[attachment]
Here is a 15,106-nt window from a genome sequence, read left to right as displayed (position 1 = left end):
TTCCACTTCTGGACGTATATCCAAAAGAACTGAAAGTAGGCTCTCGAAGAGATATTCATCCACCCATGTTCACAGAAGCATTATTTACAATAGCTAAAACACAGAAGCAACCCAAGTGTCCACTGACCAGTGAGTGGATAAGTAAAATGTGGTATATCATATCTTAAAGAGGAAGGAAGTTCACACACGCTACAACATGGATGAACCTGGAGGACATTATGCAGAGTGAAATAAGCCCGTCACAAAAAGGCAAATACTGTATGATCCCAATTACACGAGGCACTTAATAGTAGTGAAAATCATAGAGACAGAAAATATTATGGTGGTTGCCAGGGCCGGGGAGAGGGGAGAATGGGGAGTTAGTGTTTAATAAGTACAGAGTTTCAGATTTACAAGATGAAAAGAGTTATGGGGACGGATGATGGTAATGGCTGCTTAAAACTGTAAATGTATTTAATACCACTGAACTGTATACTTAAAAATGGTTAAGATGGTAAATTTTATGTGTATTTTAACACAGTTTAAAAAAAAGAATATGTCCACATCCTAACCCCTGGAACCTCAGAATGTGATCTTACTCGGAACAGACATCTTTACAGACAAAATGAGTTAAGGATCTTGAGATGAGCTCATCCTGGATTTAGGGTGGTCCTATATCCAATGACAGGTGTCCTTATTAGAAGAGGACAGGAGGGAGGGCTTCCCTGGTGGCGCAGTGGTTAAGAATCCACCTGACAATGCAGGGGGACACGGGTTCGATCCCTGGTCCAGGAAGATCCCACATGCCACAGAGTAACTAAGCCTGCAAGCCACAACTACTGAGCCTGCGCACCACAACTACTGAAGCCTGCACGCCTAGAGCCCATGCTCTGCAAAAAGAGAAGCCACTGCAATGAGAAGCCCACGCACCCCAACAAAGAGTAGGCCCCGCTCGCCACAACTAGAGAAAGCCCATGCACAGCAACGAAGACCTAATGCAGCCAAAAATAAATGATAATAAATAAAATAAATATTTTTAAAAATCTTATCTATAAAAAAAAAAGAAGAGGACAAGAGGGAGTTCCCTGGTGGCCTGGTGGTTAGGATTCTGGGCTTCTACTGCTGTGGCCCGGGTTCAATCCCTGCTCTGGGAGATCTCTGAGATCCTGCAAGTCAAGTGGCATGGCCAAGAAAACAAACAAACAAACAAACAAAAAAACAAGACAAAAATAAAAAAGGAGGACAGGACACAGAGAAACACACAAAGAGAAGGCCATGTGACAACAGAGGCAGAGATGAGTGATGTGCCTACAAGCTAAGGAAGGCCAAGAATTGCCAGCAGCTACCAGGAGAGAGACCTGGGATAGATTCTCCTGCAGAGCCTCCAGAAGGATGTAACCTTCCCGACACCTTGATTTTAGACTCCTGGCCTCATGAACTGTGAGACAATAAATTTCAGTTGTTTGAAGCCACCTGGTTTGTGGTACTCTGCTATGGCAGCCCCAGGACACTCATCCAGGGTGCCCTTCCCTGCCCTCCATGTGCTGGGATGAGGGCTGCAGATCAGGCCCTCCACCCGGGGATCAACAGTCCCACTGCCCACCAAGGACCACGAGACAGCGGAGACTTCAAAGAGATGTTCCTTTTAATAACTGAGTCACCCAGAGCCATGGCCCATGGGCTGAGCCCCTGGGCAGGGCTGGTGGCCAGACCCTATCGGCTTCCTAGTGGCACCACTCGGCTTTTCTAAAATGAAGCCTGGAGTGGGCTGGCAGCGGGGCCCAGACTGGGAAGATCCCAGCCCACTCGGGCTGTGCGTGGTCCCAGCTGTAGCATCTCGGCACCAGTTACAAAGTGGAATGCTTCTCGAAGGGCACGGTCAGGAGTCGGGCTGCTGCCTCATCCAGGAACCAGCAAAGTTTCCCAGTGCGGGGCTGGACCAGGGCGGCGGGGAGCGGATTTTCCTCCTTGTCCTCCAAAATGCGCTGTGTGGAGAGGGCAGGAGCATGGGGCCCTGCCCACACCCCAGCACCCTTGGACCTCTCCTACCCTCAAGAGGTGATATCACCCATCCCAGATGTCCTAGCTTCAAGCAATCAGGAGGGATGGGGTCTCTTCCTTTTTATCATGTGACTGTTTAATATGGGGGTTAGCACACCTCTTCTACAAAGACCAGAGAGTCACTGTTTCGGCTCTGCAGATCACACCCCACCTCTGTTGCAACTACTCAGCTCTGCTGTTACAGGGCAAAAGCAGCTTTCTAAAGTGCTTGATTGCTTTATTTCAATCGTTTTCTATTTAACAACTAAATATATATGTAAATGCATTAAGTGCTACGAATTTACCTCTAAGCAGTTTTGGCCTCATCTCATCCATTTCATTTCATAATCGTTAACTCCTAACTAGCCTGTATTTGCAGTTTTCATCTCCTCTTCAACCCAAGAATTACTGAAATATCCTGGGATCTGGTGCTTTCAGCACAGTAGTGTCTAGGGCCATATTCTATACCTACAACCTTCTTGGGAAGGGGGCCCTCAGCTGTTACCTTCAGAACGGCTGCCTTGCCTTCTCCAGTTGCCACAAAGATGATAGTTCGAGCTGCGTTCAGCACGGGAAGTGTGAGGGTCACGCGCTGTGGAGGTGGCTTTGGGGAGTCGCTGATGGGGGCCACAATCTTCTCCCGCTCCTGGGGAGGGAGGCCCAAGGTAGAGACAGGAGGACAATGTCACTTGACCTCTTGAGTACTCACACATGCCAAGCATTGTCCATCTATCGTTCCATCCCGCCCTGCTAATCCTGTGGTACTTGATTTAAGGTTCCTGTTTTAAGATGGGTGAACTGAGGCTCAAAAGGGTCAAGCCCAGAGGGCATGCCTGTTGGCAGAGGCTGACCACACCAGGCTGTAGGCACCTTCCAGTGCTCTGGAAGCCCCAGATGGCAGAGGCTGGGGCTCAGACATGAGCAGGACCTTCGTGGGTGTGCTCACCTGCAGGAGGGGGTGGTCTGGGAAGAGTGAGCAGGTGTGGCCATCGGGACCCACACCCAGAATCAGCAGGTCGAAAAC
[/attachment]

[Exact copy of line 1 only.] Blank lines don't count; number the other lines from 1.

Here is a 15,106-nt window from a genome sequence, read left to right as displayed (position 1 = left end):